So maybe there’s life yet in the Google browser rumors, despite protestations from very senior folks at Google (sources of mine and others) who claim Google is not interested in fighting that particular battle.
Last Friday was the second annual Google Code Jam. I find it interesting what tasks (as well as who) the company chooses to reward. Last year they announced it was a geolocation hack, as I recall. But this year, far as I can tell, they didn’t announce the actual hacks, just the winning hackers. Hmmm. A bit more research (and a reading of this Slashdot thread) has me thinking that this year they didn’t look for hacks, but rather had a standardized set of problems that folks coded against. That sounds far less interesting, IMHO.
I’m resuming my writing-the-book myopia, so posting will be light over the next weeks. However, when I find fun facts and such from my writing/research, I just have to share it. This graph comes from Mary Meeker’s research report on Search. It shows how PPC on particular terms has rise, and the raw potential of paid search against mutliple-word keyphrases.
Picasa and Google’s little secret, and it sure as hell shouldn’t be. Picasa is a way of storing and indexing your photos. Hello is about interacting. Hello was created as a way to share those photos Picasa spent so much time indexing, but it does so much more. Do you want an instant messenger from Google? Well, Hello is an instant messenger, complete with buddy lists and bots and smilies and sounds. The difference is that Hello is optimized for sending photos. It can automatically resize a photo so it sends properly. You can jump back and forth from Hello to Picasa to send your photos and share your albums. But most strikingly to most of my readers, it is an instant messenger in a Google product, and its a good bet that as Google integrates Picasa better with the rest of its services, Hello will be its chat client, with full feature support for Gmail and Google Desktop. And if you are worried about security, Google claims it’s more secure than AOL Instant Messenger.
Long rumored, AOL has been spurred to declaration today by the ever increasing noise in the desktop search/personalization/browser space. Cnet has the goods:
America Online on Thursday confirmed that it is testing a new search engine that scans for files on a PC’s hard drive, mirroring a similar product unveiled this week by Google.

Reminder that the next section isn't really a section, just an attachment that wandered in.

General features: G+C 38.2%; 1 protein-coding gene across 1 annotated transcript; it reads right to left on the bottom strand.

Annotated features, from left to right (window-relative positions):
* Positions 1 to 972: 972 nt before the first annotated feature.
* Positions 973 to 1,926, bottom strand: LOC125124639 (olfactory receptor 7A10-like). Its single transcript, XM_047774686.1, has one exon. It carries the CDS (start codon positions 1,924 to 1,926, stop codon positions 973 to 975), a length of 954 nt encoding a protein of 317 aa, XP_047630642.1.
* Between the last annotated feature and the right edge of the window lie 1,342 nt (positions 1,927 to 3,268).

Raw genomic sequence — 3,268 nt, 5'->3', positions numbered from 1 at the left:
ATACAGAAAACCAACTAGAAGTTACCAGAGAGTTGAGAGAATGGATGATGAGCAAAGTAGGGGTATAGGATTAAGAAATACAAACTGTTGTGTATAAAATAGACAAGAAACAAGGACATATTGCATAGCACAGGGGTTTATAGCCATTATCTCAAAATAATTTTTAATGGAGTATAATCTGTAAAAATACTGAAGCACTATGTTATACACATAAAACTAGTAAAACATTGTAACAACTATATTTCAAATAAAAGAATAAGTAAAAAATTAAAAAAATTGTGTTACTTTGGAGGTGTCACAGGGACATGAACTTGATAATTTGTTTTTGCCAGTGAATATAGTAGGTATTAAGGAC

AOL’s desktop search was not developed in-house but is powered by a third-party’s technology, according to a source familiar with the plans. While the source would not reveal AOL’s desktop search partner, this person said it was not Google.
The desktop search tool is currently being offered as a feature within a test version of a standalone Web browser that AOL is developing, the source said.
AOL spokeswoman Anne Bentley confirmed that the desktop search tool is being tested alongside the AOL Browser but declined to elaborate further. She said the AOL Browser will launch as early as November.
The site itself got a makeover today as well, though you need to be a member to see it.
Rael has a great write up:
The Google Desktop is your own private little Google server. It sits in the background, slogging through your files and folders, indexing your incoming and outgoing email messages, listening in on your instant messenger chats, and browsing the Web right along with you. Just about anything you see and summarily forget, the Google Desktop sees and memorizes for you.
And it operates in real time.
Great detail. Also, Danny rounds up a bunch of coverage here.
And many, many folks have emailed me reminding me that LOADS of other folks play both in desktop search, as well as the “Stuff I’ve Seen Before” arena. All true. Copernic, X1, Microsoft, Ask, the list is very long…
Also, check Scripting News for some interesting questions raised, though net net Dave seems to like it…
An open architecture desktop search app is a requirement. I must be able to write a plug-in that teaches it how to index formats it doesn’t understand.